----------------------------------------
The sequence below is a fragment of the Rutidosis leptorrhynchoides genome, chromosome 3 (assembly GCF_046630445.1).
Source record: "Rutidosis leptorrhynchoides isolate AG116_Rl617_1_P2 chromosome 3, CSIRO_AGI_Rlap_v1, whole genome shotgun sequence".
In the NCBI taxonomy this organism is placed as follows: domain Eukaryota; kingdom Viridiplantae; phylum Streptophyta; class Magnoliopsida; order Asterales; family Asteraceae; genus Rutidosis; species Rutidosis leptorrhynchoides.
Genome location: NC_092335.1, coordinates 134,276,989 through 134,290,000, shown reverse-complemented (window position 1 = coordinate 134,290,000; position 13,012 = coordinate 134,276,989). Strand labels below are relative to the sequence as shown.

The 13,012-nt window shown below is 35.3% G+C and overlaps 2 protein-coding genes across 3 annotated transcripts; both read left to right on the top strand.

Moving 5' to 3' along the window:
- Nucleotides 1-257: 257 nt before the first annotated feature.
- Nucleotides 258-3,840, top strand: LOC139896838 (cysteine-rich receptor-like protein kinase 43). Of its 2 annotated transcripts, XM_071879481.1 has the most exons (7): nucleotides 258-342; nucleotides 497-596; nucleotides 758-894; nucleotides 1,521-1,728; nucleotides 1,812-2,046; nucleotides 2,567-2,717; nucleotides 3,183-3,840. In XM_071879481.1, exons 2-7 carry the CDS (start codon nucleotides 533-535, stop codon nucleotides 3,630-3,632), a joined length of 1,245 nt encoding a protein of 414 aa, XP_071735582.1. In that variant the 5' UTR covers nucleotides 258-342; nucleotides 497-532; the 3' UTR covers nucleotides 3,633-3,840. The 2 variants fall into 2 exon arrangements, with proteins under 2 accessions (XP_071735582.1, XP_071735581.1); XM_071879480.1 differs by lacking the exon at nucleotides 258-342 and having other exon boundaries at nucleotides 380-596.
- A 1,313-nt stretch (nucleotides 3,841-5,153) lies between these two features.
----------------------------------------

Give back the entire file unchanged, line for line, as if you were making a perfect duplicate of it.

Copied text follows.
The sequence below is a fragment of the Rutidosis leptorrhynchoides genome, chromosome 3 (assembly GCF_046630445.1).
Source record: "Rutidosis leptorrhynchoides isolate AG116_Rl617_1_P2 chromosome 3, CSIRO_AGI_Rlap_v1, whole genome shotgun sequence".
In the NCBI taxonomy this organism is placed as follows: domain Eukaryota; kingdom Viridiplantae; phylum Streptophyta; class Magnoliopsida; order Asterales; family Asteraceae; genus Rutidosis; species Rutidosis leptorrhynchoides.
Genome location: NC_092335.1, coordinates 134,276,989 through 134,290,000, shown reverse-complemented (window position 1 = coordinate 134,290,000; position 13,012 = coordinate 134,276,989). Strand labels below are relative to the sequence as shown.

The 13,012-nt window shown below is 35.3% G+C and overlaps 2 protein-coding genes across 3 annotated transcripts; both read left to right on the top strand.

Moving 5' to 3' along the window:
- Nucleotides 1-257: 257 nt before the first annotated feature.
- Nucleotides 258-3,840, top strand: LOC139896838 (cysteine-rich receptor-like protein kinase 43). Of its 2 annotated transcripts, XM_071879481.1 has the most exons (7): nucleotides 258-342; nucleotides 497-596; nucleotides 758-894; nucleotides 1,521-1,728; nucleotides 1,812-2,046; nucleotides 2,567-2,717; nucleotides 3,183-3,840. In XM_071879481.1, exons 2-7 carry the CDS (start codon nucleotides 533-535, stop codon nucleotides 3,630-3,632), a joined length of 1,245 nt encoding a protein of 414 aa, XP_071735582.1. In that variant the 5' UTR covers nucleotides 258-342; nucleotides 497-532; the 3' UTR covers nucleotides 3,633-3,840. The 2 variants fall into 2 exon arrangements, with proteins under 2 accessions (XP_071735582.1, XP_071735581.1); XM_071879480.1 differs by lacking the exon at nucleotides 258-342 and having other exon boundaries at nucleotides 380-596.
- A 1,313-nt stretch (nucleotides 3,841-5,153) lies between these two features.